£1 in every fiver that UK biz, public sector spent on software in 2017 went to *drumroll* Microsoft

Happiness is Adobe-shaped, misery looks more like Micro Focus and Oracle

Microsoft accounted for almost £1 in every £5 that Brit businesses and the public sector spent on software in 2017, unsurprisingly clinging to the top spot in the spend rankings.…

Microsoft accounted for almost £1 in every £5 that Brit businesses and the public sector spent on software in 2017, unsurprisingly clinging to the top spot in the spend rankings.

The research, published by analyst TechMarketView (TMV), revealed a total of £7.353bn coughed on enterprise software – licensing, maintenance and SaaS – in the 12 months, up 2.5 per cent year-on-year.

Our friends in Redmond, while still at the top of the charts by a comfortable margin, saw a tiny 0.3 per cent of growth to £1.3bn. However, the impressive growth of its cloud business in 2018 should make for bigger numbers next year. The imminent price hikes adjustments aimed at enterprises won’t hurt things either, unless more organisations follow Israel’s example when presented with a move to a subscription model.

Second-placed Oracle, however, saw a decline in its UK revenues of nearly a full percentage point, down to £1.1bn. The Brit tentacle of Big Red had a stinker of a year in 2017, with slumping sales and profits as customers stayed away. TMV saw some cause for optimism in 2018, however, as Oracle continues its march into the cloud and brings the likes of machine learning to back-office functions. Not everyone agrees with that prognosis.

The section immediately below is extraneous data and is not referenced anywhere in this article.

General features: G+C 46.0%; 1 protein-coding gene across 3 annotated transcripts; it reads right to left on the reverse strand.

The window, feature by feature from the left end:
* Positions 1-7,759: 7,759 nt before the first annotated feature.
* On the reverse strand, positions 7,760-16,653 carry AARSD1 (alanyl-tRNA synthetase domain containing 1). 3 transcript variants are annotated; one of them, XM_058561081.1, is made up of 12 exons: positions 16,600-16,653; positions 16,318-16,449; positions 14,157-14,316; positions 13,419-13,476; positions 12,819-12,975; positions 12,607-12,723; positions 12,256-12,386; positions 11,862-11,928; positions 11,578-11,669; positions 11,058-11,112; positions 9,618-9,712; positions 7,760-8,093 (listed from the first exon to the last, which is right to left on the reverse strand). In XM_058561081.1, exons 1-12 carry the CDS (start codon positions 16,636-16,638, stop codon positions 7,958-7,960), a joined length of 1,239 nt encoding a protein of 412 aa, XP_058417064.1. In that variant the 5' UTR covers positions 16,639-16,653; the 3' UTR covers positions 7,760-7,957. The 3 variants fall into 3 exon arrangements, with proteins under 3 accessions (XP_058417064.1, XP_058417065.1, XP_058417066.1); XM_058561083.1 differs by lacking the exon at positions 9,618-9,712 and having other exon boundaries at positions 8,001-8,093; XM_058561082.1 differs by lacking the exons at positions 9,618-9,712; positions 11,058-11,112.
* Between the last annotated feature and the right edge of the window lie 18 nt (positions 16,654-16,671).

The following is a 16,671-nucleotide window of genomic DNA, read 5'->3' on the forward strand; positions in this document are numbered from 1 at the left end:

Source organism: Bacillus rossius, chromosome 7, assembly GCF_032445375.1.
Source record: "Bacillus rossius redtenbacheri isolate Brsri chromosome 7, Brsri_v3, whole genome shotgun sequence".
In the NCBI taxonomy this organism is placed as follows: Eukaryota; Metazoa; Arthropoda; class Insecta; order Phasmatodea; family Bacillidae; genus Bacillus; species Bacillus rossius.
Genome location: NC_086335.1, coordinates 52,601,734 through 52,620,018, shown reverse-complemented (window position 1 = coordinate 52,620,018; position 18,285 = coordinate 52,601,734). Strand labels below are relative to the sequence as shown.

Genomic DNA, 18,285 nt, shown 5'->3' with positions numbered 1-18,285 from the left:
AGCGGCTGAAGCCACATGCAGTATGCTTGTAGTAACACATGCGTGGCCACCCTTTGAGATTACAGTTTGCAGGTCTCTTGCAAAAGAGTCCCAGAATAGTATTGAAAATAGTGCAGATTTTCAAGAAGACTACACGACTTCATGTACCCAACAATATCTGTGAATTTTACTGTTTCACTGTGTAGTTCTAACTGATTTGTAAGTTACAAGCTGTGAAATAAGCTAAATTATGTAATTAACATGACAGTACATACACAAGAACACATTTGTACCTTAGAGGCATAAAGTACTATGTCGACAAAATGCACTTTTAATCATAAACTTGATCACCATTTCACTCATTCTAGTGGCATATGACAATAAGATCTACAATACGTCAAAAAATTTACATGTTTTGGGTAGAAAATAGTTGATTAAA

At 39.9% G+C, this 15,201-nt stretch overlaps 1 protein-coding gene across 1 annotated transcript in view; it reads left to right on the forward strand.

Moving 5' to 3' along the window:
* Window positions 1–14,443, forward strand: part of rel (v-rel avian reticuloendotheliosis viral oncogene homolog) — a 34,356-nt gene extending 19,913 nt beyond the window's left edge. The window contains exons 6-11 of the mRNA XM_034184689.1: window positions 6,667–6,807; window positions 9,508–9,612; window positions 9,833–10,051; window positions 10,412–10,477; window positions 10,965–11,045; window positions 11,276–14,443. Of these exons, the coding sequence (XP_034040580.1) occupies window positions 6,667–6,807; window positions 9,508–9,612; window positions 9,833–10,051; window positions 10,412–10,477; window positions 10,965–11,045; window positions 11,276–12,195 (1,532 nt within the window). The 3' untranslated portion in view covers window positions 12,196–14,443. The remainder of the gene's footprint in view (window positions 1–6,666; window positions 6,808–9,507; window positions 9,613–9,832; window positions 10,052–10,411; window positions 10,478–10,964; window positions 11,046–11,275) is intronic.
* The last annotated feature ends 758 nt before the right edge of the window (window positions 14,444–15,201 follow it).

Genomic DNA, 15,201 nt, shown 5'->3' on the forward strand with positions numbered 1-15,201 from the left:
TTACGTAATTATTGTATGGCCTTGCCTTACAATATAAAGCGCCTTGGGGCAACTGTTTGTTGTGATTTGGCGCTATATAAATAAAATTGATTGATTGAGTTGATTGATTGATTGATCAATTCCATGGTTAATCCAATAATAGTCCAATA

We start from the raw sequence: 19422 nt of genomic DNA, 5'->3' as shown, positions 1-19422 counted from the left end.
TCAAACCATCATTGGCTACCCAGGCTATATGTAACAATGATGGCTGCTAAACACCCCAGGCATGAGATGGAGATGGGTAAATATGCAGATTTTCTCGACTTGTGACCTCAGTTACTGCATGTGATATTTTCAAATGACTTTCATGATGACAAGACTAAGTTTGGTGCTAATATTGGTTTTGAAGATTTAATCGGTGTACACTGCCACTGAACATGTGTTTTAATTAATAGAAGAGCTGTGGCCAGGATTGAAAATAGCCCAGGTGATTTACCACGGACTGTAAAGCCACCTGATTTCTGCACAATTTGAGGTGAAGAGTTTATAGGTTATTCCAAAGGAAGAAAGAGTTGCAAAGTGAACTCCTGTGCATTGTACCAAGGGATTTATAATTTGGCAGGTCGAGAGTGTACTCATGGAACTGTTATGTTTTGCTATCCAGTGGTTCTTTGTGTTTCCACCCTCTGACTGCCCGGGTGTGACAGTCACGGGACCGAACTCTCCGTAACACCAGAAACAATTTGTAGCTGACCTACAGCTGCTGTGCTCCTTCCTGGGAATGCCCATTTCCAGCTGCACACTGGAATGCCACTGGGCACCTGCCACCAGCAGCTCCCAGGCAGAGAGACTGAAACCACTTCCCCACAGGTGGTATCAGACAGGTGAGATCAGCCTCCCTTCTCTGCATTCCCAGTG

SAP, IBM and Sage – in that order – rounded off the top-five suppliers with the German vendor collating £800m in sales, Big Blue grabbing £725m and the accounting software biz getting £368m.

The biggest loser among the top-20 suppliers in the UK was ninth-placed Micro Focus, whose revenues dipped 6 per cent to £225m in 2017. Consuming HPE Software has left the firm with a severe case of indigestion as it struggles with clashes of sales cultures in the two organisations and a plethora of operational headaches. Those issues have accentuated declining sales and resulted in a pre-tax loss of $68.5m.

Enterprises do appear ready to experiment more with cloud and Software-as-a-Service offerings, as evidenced by Sage, but that increase was dwarfed by 10th-placed born-again cloud botherer Adobe, who saw a staggering 23.5 per cent leap in revenues to £209m in the UK. Fellow SaaS vendor Salesforce also saw a none-too-shabby 22.7 per cent UK revenue jump to £184m, putting it at 14th in the chart and demonstrating the willingness of enterprise purchasers to fly a kite or two into the cloud.

“Enterprises are becoming braver about who they place their budgets with,” said TMV. “While the bulk is still spent with the largest of the established suppliers, senior executives are becoming more comfortable with challenger vendors.”

Cloud revenues is projected to overtake licensing revenues in 2018 for the first time, the analyst said. ®

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